Yet IE remains the preferred browser of nearly four out of five people surfing the Web. If you're one of the Web majority, there's one thing you can do to enhance your online security: Update to the latest IE release.
According to Net Applications, IE 6 accounted for more than 26 percent of the browser market in June 2008, while IE 7 was used by over 46 percent of all people on the Web. If your PC runs Windows 2000 or an earlier version of the OS, you can't upgrade to version 7 of IE. Unless your boss insists that you use the older version of the browser on XP or Vista, you've got no excuse for not upgrading to the safer IE 7.
Unfortunately, Microsoft updates the browser only once a month, and even then not all known holes in the browser will be plugged, as Michael Horowitz pointed out in hisblog last week (scroll down to read the updates).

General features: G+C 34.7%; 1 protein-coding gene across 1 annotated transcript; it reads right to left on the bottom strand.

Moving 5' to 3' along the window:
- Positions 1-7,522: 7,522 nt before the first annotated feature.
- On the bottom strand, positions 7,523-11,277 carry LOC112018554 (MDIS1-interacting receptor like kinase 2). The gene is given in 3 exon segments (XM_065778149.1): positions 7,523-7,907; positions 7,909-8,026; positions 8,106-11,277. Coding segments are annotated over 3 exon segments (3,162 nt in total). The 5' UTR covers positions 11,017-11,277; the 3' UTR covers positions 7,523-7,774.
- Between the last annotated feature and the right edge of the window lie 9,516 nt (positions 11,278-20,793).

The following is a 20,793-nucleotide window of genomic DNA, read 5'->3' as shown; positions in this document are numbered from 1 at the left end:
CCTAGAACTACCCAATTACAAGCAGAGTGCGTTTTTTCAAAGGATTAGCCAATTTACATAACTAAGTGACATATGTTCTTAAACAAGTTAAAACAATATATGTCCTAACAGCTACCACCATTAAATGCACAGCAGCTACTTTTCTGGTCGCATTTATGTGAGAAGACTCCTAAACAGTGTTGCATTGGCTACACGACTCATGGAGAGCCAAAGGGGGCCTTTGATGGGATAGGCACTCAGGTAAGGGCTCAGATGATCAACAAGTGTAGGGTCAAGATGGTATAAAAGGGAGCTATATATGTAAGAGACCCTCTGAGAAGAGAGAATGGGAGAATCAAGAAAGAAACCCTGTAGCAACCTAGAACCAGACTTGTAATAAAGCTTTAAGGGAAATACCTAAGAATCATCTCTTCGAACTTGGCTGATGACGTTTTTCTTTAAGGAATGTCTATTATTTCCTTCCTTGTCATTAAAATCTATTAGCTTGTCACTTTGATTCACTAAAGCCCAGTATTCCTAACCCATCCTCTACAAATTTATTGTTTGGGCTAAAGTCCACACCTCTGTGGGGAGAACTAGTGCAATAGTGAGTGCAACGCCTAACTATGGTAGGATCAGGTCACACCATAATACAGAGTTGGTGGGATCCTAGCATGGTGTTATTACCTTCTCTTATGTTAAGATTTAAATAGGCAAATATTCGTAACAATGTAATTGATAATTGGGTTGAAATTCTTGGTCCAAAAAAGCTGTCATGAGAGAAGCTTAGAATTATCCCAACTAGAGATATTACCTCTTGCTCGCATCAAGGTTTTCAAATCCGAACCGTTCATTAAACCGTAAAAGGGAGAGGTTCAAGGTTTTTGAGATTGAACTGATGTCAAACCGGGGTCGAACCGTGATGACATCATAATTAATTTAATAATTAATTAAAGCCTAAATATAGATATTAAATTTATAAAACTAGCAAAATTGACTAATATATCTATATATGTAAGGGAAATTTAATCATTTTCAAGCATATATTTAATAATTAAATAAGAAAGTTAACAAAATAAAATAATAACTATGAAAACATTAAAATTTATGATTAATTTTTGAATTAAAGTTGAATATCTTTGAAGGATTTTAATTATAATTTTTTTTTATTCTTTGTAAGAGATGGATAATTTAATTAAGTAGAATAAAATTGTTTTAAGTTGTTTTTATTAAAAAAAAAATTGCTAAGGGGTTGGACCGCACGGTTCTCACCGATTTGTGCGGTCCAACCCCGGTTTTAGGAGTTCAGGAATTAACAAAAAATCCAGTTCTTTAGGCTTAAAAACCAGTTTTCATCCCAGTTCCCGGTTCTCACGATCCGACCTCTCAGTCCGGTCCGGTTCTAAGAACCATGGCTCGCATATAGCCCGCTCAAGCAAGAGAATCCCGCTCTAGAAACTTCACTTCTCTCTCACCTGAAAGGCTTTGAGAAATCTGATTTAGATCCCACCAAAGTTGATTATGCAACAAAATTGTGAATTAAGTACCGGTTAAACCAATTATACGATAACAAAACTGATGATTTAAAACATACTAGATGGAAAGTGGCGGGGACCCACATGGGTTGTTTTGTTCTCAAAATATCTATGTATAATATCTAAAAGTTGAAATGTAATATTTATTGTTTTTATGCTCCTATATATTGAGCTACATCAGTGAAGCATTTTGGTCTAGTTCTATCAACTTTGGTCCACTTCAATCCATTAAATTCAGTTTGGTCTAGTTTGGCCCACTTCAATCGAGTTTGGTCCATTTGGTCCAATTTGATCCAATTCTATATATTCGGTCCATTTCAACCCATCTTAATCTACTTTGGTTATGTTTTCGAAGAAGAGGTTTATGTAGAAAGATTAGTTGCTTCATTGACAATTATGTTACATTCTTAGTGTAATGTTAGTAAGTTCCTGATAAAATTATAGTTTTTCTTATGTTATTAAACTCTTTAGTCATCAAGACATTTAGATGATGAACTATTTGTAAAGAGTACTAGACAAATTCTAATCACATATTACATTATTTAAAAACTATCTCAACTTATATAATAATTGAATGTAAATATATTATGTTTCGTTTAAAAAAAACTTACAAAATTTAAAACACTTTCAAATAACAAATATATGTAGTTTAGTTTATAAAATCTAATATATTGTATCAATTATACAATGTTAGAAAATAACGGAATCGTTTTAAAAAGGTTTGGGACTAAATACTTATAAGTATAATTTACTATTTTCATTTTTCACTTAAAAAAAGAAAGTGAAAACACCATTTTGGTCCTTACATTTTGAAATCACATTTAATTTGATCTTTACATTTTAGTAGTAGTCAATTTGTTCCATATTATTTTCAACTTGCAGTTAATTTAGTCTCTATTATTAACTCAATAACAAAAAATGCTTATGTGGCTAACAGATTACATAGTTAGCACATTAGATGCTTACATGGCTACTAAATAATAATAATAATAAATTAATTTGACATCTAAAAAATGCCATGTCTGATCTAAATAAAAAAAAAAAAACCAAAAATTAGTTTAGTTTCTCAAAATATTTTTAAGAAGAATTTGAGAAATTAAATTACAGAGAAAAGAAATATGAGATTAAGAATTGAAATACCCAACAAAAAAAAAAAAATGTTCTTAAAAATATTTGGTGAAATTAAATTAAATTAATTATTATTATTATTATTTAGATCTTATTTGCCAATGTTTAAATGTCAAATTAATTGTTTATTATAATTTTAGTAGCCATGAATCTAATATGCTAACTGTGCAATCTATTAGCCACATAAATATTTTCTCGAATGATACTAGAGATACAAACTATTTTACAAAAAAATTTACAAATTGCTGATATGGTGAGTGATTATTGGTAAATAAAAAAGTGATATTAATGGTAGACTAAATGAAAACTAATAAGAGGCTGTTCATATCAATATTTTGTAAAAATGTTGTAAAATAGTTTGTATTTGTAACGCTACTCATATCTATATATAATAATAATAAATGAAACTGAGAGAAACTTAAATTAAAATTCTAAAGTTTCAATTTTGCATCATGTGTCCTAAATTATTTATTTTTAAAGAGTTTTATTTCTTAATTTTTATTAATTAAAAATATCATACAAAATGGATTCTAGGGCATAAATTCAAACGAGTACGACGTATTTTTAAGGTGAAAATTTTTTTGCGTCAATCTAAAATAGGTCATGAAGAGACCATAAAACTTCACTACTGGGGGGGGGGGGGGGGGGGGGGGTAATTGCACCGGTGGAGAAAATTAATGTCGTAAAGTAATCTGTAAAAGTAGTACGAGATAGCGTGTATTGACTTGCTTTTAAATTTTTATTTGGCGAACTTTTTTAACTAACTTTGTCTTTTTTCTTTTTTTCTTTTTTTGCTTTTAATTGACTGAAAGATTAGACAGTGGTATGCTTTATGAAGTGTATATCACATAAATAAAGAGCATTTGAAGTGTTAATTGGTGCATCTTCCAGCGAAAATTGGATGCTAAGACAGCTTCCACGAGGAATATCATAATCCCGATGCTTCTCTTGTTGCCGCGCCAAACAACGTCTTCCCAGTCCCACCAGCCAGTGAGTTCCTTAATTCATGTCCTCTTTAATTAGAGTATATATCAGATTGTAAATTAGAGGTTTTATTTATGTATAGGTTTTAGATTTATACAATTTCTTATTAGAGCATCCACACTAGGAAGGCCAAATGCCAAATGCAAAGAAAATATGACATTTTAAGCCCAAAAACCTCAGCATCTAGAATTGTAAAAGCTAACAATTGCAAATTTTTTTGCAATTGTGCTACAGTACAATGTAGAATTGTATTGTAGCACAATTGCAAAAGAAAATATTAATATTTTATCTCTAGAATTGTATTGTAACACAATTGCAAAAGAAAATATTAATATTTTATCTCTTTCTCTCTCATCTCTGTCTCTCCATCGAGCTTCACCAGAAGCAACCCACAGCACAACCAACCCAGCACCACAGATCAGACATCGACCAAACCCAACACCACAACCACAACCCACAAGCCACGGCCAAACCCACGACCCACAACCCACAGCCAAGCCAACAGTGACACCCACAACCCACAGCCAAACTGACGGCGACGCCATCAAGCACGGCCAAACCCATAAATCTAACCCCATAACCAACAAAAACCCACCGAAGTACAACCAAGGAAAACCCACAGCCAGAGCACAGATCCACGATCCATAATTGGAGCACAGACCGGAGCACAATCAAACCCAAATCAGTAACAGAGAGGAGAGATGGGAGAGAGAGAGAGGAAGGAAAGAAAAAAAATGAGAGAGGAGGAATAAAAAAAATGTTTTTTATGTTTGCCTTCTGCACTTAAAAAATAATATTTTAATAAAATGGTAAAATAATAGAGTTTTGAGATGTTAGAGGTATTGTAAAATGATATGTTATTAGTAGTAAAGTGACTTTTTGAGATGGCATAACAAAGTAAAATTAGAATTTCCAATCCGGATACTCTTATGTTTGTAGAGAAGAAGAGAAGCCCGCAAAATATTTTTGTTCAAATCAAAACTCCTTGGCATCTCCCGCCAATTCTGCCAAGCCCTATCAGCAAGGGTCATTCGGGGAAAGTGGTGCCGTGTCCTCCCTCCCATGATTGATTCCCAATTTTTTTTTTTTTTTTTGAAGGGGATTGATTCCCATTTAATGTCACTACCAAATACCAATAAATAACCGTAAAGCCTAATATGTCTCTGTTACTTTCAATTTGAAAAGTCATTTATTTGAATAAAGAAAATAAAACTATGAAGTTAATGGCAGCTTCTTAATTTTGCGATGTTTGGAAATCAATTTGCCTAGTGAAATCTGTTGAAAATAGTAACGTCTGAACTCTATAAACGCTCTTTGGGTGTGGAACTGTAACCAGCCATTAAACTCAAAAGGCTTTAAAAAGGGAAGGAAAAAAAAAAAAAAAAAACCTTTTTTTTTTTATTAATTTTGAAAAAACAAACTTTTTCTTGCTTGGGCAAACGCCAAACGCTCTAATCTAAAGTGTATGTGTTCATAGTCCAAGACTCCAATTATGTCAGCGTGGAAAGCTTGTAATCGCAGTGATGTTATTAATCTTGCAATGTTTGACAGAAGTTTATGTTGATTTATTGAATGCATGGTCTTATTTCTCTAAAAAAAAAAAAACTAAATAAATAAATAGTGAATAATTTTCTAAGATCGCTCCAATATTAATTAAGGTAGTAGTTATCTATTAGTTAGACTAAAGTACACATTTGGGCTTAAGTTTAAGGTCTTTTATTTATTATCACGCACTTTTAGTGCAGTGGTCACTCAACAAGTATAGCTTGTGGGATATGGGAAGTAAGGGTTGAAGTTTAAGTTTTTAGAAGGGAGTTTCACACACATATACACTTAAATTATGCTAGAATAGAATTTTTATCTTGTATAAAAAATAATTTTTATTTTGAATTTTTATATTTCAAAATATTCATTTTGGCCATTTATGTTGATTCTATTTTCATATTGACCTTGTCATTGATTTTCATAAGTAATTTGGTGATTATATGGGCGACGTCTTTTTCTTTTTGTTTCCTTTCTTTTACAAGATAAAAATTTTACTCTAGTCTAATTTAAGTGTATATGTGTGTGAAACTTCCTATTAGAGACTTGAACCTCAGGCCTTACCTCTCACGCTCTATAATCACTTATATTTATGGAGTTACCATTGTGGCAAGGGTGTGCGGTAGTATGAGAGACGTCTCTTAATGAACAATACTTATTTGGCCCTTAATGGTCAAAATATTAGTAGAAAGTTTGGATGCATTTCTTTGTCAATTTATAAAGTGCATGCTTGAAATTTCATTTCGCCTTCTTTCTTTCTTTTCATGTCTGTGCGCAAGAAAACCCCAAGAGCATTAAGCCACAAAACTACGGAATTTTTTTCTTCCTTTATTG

Even with Microsoft's spotty update record, it pays to upgrade to IE 7, and to download and install all available security patches for that version of the browser. If you set Windows to download updates automatically but prompt you to install them, or to alert you when updates are ready to download (as I described in a), click the update-alert icon when it appears in your system tray to open the Windows Update Control Panel applet. In Vista, choose "View available updates" in the right pane under the Install Updates button.
Check the updates you want to install. Look specifically for security patches for Internet Explorer. Once you've made your selections, click Install.
As with all Windows updates, you may want to wait a day or two after an IE patch is released before installing it. Then keep an eye on the tech-news sites for reports of update-related glitches. If all appears to be well with the update, add it to your system. Remember what they say about the pioneers being the ones with the arrows in their backs.